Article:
Finally, when Martin Luther exhausted his list he would head out the door and feel clean and free?for a moment. Without fail, each time Martin would leave the confessional, before he ever got back to his duties, he would be reminded of something he had done or failed to do that he had not confessed – and the guilt would overwhelm him. The law keeps us hemmed up and penned in. The law holds us as prisoners.

Paul goes on in verse 24 to show that the law was given by God to fulfill its purpose – to lead us to Christ. Read along with me.

24So the law was put in charge to lead us to Christ that we might be justified by faith. 25Now that faith has come, we are no longer under the supervision of the law. (Galatians 3:24-25 NIV)

” The law was put in charge.” Now that’s an interesting phrase. The law was the “tutor” of God to lead us, teach us, and show us our need for the Savior. The law, according to Paul in Romans 7, pointed out his sin at every turn. Paul writes,

7What shall we say, then? Is the law sin? Certainly not! Indeed I would not have known what sin was except through the law. For I would not have known what coveting really was if the law had not said, “Do not covet.” (Romans 7:7 NIV)

If the law is a spotlight detailing our sin before our eyes, then what does that have to do with “being in charge” of us? How does the law lead us to Christ? That is a great question! First, you must understand the word that Paul uses here. The word that Paul uses is translated in different ways in different versions of the Bible. Let me give you some examples. In the New Century Version we read,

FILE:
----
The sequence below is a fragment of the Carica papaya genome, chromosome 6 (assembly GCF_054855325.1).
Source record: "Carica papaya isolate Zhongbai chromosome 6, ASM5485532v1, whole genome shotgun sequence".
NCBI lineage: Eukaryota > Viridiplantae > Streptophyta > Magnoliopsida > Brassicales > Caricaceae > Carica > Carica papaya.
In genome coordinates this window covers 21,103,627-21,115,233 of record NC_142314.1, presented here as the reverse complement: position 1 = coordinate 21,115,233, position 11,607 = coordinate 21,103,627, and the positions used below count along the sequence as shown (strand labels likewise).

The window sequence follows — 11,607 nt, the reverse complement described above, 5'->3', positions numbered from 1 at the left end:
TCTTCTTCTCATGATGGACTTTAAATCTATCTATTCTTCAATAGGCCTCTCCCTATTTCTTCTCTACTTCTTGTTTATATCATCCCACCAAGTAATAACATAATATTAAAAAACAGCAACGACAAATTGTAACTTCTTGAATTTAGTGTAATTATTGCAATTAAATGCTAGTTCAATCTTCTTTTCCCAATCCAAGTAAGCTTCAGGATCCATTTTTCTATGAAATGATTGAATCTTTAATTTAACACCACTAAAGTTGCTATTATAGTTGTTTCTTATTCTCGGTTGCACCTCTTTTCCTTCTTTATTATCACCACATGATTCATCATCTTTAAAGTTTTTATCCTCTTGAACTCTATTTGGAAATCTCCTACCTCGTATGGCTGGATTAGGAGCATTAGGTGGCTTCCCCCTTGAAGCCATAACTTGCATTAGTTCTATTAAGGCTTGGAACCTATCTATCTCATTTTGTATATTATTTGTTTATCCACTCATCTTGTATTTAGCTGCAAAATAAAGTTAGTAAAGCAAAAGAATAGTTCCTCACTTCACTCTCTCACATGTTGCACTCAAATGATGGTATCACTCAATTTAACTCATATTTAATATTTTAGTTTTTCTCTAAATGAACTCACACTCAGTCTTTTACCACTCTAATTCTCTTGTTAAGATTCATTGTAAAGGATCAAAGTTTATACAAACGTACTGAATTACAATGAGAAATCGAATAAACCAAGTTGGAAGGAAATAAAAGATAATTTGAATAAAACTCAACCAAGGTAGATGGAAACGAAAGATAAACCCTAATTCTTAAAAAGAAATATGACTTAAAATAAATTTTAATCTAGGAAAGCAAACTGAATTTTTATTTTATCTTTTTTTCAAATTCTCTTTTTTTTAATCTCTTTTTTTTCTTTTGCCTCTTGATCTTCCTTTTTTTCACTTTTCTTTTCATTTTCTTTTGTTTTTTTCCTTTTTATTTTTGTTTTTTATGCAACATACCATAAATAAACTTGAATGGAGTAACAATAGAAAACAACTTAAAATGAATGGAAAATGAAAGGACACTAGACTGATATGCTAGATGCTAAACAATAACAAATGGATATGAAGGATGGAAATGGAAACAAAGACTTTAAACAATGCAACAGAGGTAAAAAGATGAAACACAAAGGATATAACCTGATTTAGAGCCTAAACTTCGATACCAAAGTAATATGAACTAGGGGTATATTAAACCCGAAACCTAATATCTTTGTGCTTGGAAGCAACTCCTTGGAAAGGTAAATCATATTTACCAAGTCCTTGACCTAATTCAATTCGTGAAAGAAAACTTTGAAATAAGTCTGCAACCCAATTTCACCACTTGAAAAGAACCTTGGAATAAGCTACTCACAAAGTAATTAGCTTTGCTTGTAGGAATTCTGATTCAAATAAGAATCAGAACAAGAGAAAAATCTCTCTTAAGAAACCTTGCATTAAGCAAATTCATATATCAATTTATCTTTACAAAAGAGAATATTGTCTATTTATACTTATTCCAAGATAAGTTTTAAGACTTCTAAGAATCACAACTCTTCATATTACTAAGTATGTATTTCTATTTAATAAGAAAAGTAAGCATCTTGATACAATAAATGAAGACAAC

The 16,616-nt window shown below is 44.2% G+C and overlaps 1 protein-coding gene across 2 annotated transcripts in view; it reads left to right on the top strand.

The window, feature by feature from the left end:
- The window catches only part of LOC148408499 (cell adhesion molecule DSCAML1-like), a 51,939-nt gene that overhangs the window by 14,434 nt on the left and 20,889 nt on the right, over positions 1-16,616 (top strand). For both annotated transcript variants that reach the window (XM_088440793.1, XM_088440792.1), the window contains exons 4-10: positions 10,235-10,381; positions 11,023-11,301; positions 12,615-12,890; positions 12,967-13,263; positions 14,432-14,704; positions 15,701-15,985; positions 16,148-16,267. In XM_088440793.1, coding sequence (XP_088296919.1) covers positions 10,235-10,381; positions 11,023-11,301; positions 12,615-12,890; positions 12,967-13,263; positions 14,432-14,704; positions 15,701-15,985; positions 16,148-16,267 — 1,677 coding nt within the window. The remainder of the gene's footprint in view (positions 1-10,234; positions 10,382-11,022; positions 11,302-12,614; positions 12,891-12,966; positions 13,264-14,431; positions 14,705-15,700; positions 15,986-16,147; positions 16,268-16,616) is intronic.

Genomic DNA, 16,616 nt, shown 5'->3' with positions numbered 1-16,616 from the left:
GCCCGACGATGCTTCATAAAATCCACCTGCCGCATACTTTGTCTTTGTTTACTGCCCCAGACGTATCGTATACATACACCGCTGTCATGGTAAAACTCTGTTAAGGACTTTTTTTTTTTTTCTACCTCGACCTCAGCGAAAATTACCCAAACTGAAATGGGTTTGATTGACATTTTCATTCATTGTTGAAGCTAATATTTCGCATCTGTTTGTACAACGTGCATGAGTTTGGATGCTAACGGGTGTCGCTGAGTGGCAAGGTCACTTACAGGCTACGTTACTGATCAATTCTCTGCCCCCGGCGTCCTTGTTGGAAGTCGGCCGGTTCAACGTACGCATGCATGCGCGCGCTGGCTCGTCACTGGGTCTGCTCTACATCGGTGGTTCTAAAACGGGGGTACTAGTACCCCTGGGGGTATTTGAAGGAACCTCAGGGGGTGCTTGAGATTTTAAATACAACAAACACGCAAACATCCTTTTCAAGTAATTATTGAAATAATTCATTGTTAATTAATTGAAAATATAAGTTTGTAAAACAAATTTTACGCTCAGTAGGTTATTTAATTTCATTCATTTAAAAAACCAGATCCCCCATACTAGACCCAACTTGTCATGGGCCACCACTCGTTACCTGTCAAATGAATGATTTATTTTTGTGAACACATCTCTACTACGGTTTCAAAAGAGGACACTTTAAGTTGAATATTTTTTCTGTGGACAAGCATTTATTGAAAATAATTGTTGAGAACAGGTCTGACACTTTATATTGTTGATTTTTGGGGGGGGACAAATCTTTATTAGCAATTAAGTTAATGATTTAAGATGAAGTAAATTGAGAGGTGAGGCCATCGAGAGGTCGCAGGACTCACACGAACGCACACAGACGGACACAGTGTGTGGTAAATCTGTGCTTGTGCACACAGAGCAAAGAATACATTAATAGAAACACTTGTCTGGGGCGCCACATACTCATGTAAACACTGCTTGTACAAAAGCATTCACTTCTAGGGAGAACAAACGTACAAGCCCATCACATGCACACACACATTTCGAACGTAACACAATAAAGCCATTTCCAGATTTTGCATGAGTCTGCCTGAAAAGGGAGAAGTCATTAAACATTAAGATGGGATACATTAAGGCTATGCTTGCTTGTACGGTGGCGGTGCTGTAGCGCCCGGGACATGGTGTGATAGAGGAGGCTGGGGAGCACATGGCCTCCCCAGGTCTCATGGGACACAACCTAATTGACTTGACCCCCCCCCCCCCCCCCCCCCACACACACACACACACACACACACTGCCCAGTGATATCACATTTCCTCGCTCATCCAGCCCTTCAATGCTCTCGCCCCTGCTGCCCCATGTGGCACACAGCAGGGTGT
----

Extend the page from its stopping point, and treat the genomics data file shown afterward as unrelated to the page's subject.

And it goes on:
24In other words, the law was our guardian leading us to Christ? (New Century Version)

A similar translation is found in The New Living Translation of the Bible. Let me read it to you.

24Let me put it another way. The law was our guardian and teacher to lead us until Christ came. (The New Living Translation)

The King James Version translates the word as “schoolmaster” and the New King James uses “tutor” instead. Finally, in Dr. Eugene Peterson’s translation, called “The Message,” he writes,

Until the time when we were mature enough to respond freely in faith to the living God, we were carefully surrounded and protected by the Mosaic law. The law was like those Greek tutors, with which you are familiar, who escort children to school and protect them from danger or distraction, making sure the children will really get to the place they set out for. (The Message)

Eugene Peterson really hits the nail on the head in capturing the true meaning of the word for “tutor. The Greek word means, “a guardian and guide of boys.” Among the Greeks and the Romans the name was applied to trustworthy slaves who were charged with the duty of supervising the life and morals of boys belonging to the upper class. The boys were not allowed so much as to step out of the house without them before arriving at the age of manhood.

Paul uses the same word in 1 Corinthians 4. Turn to verses 14-15 with me and let’s take a look together.

14I am not writing this to shame you, but to warn you, as my dear children. 15Even though you have ten thousand guardians in Christ, you do not have many fathers, for in Christ Jesus I became your father through the gospel. (1 Corinthians 4:14-15 NIV

The tutor or guardian was oftentimes harsh. He was present in the life of a child to teach him how to behave and to watch over them when they ventured out of the house. Paul is saying that you may have 10,000 who are there to scrutinize your every move and keep you in line, but you do not have many who treat you with the love of the Father.

The law, as it convicts us and shines a brilliant light upon our failures leads us to the One who alone can justify us. Jesus is the fulfillment of the promise! He has come, not to condemn, but to set the captives free! Jesus’ very first public sermon contained these words,